“At first, it was such a gigantic mistake from a career point of view that I really regretted it. I’d just begun to be taken seriously as a freelance writer, but after the Playboy article, I mostly got requests to go underground in some other semi-sexual way. It was so bad that I returned an advance to turn the Playboy article into a paperback, even though I had to borrow the money. Even now, people ask why I was a Bunny, right-wingers still describe me only as a former Bunny, and you’re still asking me about it — almost a half-century later. But feminism did make me realize that I was glad I did it — because I identified with all the women who ended up an underpaid waitress in too-high heels and a costume that was too tight to breathe in. Most were just trying to make a living and had no other way of doing it. I’d made up a background as a secretary, and the woman who interviewed me asked, ‘Honey, if you can type, why would you want to work here?’ In the sense that we’re all identified too much by our outsides instead of our insides and are mostly in underpaid service jobs, I realized we’re all Bunnies — so yes, I’m glad I did it.”
—Gloria Steinem, 77, reminisces to Maria Shriver in Interview about her famous exposé on the Playboy Bunny Club. In 1963, Steinem went undercover as a Bunny for Show magazine and reported firsthand how the Bunnies were badly treated. (This was during the “Mad Men” era, you have to remember, when job listings were segregated as “Help Wanted: Male” and “Help Wanted: Female.”) The article helped Gloria become a household name and further inspired people to join the women’s movement of the 1960s.
After the jump, Steinem talks about her reputation as the “pretty feminist.” Keep reading »
Perhaps is not such exciting news now that we live in an era when 8th graders go to Hooters on a field trip, but a new Playboy Club opened this weekend in Mayfair, London. Hugh Hefner first brought a Playboy Club to London in 1966, but it closed after 15 years. The new Playboy Club in London features “bunnies” ages 19 to 40 who’ll work in either the cocktail lounge or the casino while they wear Playboy’s iconic bunny costumes. And if men’s enthusiasm to visit the Playboy Club in any way rivals women’s enthusiasm to work for it, Hef won’t have to worry: 3,000 women competed for 80 positions to don a Playboy Bunny tail!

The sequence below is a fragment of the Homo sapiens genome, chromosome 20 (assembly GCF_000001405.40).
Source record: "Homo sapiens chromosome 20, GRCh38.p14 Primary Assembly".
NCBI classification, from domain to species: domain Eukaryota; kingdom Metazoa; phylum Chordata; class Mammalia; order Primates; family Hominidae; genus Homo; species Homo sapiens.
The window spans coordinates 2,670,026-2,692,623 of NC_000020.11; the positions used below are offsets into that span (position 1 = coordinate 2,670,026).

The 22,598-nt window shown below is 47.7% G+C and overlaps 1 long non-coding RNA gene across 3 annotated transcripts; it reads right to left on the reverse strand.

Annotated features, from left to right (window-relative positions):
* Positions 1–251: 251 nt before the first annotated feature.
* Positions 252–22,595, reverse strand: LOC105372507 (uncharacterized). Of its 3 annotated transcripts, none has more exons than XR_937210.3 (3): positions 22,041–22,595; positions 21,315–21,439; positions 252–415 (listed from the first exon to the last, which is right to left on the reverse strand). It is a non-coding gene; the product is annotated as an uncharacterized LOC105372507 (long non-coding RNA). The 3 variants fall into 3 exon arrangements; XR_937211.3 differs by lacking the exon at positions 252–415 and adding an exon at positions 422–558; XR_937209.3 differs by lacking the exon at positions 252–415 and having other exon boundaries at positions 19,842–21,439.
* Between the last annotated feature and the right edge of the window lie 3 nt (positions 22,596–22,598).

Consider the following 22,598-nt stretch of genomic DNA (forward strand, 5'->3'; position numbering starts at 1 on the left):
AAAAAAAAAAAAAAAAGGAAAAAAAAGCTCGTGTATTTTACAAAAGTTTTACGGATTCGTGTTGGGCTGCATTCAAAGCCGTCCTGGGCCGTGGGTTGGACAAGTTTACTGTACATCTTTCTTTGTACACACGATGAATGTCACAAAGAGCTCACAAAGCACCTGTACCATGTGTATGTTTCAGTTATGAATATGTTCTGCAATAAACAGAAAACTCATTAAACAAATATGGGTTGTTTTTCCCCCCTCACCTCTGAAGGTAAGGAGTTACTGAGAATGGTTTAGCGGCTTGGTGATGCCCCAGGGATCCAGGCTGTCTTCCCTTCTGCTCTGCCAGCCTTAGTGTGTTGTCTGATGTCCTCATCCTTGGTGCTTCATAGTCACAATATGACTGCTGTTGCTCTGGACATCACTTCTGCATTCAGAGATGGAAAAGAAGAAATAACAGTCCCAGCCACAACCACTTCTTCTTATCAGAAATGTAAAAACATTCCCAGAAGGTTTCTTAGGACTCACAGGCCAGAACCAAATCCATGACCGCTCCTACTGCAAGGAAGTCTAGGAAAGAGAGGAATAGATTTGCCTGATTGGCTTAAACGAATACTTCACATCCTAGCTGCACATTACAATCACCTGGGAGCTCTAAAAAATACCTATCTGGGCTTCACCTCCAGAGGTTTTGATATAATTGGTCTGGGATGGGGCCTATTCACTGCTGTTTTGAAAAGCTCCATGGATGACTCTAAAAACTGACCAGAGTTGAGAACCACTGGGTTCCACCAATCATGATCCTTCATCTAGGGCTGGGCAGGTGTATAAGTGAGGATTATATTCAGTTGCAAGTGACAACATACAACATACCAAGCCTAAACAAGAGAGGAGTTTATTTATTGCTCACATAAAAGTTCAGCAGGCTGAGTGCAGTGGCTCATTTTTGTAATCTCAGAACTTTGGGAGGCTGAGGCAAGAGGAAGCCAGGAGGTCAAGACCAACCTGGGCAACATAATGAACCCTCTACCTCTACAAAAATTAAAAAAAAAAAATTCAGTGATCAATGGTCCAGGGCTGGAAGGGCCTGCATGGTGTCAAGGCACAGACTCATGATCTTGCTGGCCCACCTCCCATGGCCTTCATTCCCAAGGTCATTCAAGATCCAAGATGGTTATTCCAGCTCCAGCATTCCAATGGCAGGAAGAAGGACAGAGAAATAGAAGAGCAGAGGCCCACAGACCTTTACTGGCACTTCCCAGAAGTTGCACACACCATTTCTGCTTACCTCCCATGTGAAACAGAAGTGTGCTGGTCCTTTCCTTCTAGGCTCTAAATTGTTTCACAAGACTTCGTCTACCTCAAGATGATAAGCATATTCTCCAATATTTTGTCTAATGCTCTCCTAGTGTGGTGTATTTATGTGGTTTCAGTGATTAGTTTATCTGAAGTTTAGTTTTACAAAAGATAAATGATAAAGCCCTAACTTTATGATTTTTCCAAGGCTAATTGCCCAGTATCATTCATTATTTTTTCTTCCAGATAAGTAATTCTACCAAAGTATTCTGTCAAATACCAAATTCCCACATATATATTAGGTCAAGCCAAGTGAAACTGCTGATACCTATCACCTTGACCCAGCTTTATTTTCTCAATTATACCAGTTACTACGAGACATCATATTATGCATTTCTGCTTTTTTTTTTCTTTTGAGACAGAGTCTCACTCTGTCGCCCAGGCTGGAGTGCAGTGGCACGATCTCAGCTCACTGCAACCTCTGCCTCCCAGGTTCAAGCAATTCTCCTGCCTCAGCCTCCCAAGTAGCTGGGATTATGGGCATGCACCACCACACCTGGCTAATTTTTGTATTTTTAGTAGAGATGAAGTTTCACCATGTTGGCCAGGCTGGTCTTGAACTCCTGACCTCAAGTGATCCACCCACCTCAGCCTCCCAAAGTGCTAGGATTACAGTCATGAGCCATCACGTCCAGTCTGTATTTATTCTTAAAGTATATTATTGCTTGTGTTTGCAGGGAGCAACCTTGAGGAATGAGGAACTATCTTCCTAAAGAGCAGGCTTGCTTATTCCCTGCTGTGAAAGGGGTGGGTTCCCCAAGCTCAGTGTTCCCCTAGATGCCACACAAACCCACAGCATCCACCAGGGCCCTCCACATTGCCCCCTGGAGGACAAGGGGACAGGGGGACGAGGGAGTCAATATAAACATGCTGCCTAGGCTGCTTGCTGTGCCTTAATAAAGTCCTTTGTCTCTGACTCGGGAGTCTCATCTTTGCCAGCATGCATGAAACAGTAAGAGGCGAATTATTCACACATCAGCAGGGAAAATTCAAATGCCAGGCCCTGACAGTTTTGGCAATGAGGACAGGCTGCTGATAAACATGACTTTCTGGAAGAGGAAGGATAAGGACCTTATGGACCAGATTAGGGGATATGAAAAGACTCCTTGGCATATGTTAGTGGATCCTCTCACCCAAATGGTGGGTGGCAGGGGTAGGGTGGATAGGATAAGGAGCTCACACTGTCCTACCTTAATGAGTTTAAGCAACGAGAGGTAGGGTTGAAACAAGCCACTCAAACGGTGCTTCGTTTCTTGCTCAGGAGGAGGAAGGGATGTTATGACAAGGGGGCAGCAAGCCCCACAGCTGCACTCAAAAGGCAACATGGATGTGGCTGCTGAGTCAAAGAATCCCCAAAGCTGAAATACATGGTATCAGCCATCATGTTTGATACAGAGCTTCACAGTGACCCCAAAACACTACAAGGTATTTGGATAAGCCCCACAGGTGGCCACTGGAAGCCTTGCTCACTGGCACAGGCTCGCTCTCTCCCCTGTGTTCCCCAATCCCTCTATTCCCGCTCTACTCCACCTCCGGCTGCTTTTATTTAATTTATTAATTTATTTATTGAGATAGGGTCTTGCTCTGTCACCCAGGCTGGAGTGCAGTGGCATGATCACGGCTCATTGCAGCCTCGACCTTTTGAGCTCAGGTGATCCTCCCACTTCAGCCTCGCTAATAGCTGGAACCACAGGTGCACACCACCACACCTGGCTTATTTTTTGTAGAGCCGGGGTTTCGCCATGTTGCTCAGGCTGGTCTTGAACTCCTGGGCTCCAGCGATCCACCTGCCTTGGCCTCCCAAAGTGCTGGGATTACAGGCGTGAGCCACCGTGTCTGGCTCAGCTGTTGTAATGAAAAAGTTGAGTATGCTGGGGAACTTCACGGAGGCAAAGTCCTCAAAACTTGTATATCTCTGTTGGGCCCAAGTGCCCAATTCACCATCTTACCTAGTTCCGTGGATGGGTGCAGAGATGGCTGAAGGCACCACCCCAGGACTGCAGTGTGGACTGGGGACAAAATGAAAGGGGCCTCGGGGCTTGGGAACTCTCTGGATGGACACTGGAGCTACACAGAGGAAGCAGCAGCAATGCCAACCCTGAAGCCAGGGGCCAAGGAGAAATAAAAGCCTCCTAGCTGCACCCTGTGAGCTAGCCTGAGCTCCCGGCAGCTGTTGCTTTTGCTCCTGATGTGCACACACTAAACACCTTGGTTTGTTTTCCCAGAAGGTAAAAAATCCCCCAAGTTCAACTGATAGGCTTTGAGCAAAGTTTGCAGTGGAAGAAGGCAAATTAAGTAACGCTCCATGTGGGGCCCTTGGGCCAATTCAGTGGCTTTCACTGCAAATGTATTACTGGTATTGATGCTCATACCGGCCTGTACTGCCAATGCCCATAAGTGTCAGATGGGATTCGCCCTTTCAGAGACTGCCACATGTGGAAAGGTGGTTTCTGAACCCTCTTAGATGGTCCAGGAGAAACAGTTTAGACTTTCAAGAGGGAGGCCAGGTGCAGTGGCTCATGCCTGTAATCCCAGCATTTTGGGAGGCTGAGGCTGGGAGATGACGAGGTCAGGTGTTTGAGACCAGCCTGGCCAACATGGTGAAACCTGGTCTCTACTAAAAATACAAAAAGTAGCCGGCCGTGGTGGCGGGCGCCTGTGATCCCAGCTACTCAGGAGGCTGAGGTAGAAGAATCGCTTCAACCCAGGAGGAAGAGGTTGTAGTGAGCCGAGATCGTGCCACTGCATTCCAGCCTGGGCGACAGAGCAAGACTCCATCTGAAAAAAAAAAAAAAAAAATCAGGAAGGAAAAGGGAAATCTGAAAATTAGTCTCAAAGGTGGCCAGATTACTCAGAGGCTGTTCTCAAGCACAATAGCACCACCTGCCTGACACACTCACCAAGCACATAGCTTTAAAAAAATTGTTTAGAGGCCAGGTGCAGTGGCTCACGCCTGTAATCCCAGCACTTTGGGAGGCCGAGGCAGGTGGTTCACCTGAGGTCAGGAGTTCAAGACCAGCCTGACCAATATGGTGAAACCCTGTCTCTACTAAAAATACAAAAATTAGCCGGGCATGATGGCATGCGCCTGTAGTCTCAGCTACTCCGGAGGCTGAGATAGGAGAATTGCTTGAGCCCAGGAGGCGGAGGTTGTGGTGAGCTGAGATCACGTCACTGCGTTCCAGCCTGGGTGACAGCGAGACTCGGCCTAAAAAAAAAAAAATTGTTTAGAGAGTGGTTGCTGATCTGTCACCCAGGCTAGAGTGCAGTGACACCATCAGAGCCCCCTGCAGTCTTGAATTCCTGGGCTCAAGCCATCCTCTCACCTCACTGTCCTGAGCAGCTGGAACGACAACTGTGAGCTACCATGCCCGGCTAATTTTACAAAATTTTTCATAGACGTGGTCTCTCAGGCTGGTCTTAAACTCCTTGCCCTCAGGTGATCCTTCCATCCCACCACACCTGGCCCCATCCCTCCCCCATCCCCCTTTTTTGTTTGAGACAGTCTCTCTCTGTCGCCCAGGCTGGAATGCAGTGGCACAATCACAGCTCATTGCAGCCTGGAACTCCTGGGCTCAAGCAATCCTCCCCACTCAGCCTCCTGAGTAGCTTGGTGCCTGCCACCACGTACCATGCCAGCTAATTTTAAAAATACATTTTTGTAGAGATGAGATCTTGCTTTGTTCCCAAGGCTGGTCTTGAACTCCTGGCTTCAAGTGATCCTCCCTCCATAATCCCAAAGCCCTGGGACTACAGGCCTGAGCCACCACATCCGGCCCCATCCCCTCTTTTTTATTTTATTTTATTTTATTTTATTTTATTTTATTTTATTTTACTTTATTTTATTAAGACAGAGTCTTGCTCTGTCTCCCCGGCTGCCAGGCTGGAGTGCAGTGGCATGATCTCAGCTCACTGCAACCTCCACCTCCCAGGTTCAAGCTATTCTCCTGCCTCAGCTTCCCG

Alas, not everyone is so happy about the new Playboy Club. Keep reading »
It seems that the Playboy Club is enjoying something of a renaissance. First, there’s the sure-to-be-a-hit NBC show, “The Playboy Club,” debuting this fall, which takes place in the swinging ’60s. And now, the design team Marchesa has revamped the bunny costume for the club’s London location in the form of a delicious feather and sequins concoction. Designers Keren Craig and Georgina Chapman (seen here flanking the costume) only made one — which they say is a celebration of the female form, not a totem of objectification.
“What is wrong with celebrating women? I think it celebrates the female form. The women in here are pretty empowered. Take Debbie Harry, a former Playboy Bunny, she’s an incredible woman and an icon, and she’s had a fabulous career … It would be more repressive to tell women they can’t dress a certain way and the can’t do certain things,” said the pair of their creation. The one-off costume will be auctioned off in October to raise money for breast cancer awareness. [Telegraph UK] Keep reading »
There’s a period of time in high school that I’m not particularly proud of and, remarkably, it’s not the time I wore sparkly blue nail polish to prom: it’s when I wore my Playboy Bunny T-shirt. I’d half-forgotten about that thing until I read Playboy is selling official “Playboy Bunny costumes” in honor of their 50th anniversary. My knee-jerk reaction was to laugh. I mean, what a ridiculous costume. Do women actually feel sexy dressed up in a corset, cottontail and bunny ears?
Then I remembered I used to wear a T-shirt emblazoned with the Playboy Bunny logo. Keep reading »
“To talk about the impact of fashion is really interesting. I think so much of it is tied into feminism. I am a post-baby boomer who has been handed a sort of Spice Girls‘ version of feminism. We’re supposed to be wearing half-shirts and jumping around. And, you know, maybe that’s not panning out. But you can tell different generations of women by whether or not they wear that Hillary Clinton blue power suit or the reappropriated Playboy-symbol necklace worn ironically. I think women dress for other women to let them know what their deal is. Because if women were only dressing for men, there would be nothing but Victoria’s Secret. There would be no Dior.”
— Tina Fey gets all Women’s Studies-y talking about clothes [Vogue] Keep reading »